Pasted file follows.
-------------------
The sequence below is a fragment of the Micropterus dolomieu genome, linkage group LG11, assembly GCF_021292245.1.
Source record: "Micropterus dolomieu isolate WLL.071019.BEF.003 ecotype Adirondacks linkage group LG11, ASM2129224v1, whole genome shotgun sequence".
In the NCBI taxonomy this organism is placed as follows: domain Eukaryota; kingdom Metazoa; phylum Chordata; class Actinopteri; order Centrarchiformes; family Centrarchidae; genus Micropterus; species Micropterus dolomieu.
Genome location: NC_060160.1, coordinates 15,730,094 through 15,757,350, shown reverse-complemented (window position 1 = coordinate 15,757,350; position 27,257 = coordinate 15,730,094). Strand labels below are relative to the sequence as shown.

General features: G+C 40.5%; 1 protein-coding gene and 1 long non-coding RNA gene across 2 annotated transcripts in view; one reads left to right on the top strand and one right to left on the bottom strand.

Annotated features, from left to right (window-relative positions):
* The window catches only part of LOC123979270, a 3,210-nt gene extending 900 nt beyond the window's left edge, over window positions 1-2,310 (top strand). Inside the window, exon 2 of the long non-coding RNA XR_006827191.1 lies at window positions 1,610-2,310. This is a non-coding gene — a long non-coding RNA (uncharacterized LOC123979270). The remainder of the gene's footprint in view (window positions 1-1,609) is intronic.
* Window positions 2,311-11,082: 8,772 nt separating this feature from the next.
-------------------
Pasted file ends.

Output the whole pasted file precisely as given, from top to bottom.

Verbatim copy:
The sequence below is a fragment of the Micropterus dolomieu genome, linkage group LG11, assembly GCF_021292245.1.
Source record: "Micropterus dolomieu isolate WLL.071019.BEF.003 ecotype Adirondacks linkage group LG11, ASM2129224v1, whole genome shotgun sequence".
In the NCBI taxonomy this organism is placed as follows: domain Eukaryota; kingdom Metazoa; phylum Chordata; class Actinopteri; order Centrarchiformes; family Centrarchidae; genus Micropterus; species Micropterus dolomieu.
Genome location: NC_060160.1, coordinates 15,730,094 through 15,757,350, shown reverse-complemented (window position 1 = coordinate 15,757,350; position 27,257 = coordinate 15,730,094). Strand labels below are relative to the sequence as shown.

General features: G+C 40.5%; 1 protein-coding gene and 1 long non-coding RNA gene across 2 annotated transcripts in view; one reads left to right on the top strand and one right to left on the bottom strand.

Annotated features, from left to right (window-relative positions):
* The window catches only part of LOC123979270, a 3,210-nt gene extending 900 nt beyond the window's left edge, over window positions 1-2,310 (top strand). Inside the window, exon 2 of the long non-coding RNA XR_006827191.1 lies at window positions 1,610-2,310. This is a non-coding gene — a long non-coding RNA (uncharacterized LOC123979270). The remainder of the gene's footprint in view (window positions 1-1,609) is intronic.
* Window positions 2,311-11,082: 8,772 nt separating this feature from the next.